Confessing to have picked it up from his mother, Motty Reif reveals that his mum was always styling like a pro and it was probably inherent in his nature. “I did some modeling, joined the army and then started the Fashion Week. It’s been seven years now since I’ve been hosting fashion shows. I wanted to pay a tribute to the situation in Israel, so I called the tourism office and our very first fashion week was a massive hit in 2011. We have had Roberto Cavalli, Missoni and other iconic brands on board, but from last year onwards I want to have only Israeli fashion, jewellery and accessory designers, spread over four days, seven shows a day, as there are a lot of talented people here. My main aim was to promote Israeli designers, but now it has grown over the years and we have started to get many buyers as well. Our bridal fashion is very successful and we’re very proud of our designers. Dorit Bar Or, actress and designer from Tel Aviv and an Israeli fashion icon has been making waves across the world for her label Dodo Bar Or. Also, the young designers are very influenced with everything in the world around us today. I’m also getting women above the age of 60 to model for about 25 designers to say that fashion is for everybody and not just for young people. I also did a fashion show with women of size 42 and above as I feel the mindsets of the society needs to change.”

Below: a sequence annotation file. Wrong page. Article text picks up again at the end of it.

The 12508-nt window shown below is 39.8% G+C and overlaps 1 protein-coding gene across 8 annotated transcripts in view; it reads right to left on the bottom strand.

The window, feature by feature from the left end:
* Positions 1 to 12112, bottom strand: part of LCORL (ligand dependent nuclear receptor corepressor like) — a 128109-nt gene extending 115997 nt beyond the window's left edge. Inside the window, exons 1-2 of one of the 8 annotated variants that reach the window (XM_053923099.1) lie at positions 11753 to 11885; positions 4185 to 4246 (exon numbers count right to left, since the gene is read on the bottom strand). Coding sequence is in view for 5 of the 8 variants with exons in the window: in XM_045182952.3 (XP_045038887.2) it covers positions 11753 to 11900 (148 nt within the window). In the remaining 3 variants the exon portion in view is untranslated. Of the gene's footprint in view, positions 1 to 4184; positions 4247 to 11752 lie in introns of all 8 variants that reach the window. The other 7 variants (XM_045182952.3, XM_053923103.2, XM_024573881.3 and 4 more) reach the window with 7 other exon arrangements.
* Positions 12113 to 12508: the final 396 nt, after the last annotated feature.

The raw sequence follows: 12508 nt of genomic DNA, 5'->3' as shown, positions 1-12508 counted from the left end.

Motty is not just an icon in the world of fashion, but also has a humane side to him. “I own a production company and do a lot of TV shows, and two documentaries and were nominated for the Emmy’s. It’s about Linor Abargil who was abducted, stabbed, and raped by a travel agent in Milan, Italy, just few weeks before she won the Miss World crown in 1998. The 18 year old fought to put the serial rapist behind bars and later we travelled to Los Angeles to find a team of women filmmakers to tell her story. The film is called Brave Miss World,” says Motty who admits that he’s never satisfied.
D E S I G N S O N Y O U:
Ranked amongst the Top 10 in the Top 50 Fashion Schools in the World, the Shenkar Design School named after Aryeh Shenkar, founder and first president of the Manufacturers Association of Israel has three faculties: Multidisciplinary Art, Design and Engineering. They offer four-year undergraduate degrees, taught in Hebrew. One of the leading colleges in Israel, its graduates are at the forefront of research and the industry, exhibiting their works,
participating in competitions and winning prestigious awards. During its 45 years of existence, Shenkar produced thousands of engineering, design and art graduates, enjoying incredible success in Israel and worldwide. Leah Peretz, a graduate in the History of Art and History of the Western World and Masters in History of Art from the Hebrew University in Jerusalem, she went on to study fashion and design in Italy and was the Head of the Fashion Design Department at Shenkar and then went on to serve as cultural attaché of the Israeli Embassy in Bogota, Colombia and came back in 2006 to resume her role as head of the Department of Fashion Design at Shenkar. Leah shares, “I introduced some new programmes and it worked well for us. First year all the streams are obligatory for the students and then they study fashion illustrations, history of costumes, art, how the fashion world works, inspiration boards etc and then from the second year they can specialise in respective streams like swimwear, denim, evening gowns, bridal wear, men’s wear, hand knitting, embroidery, and footwear and handbags in accessories. We have 11 departments and over 3000 students and our selection process is strict.”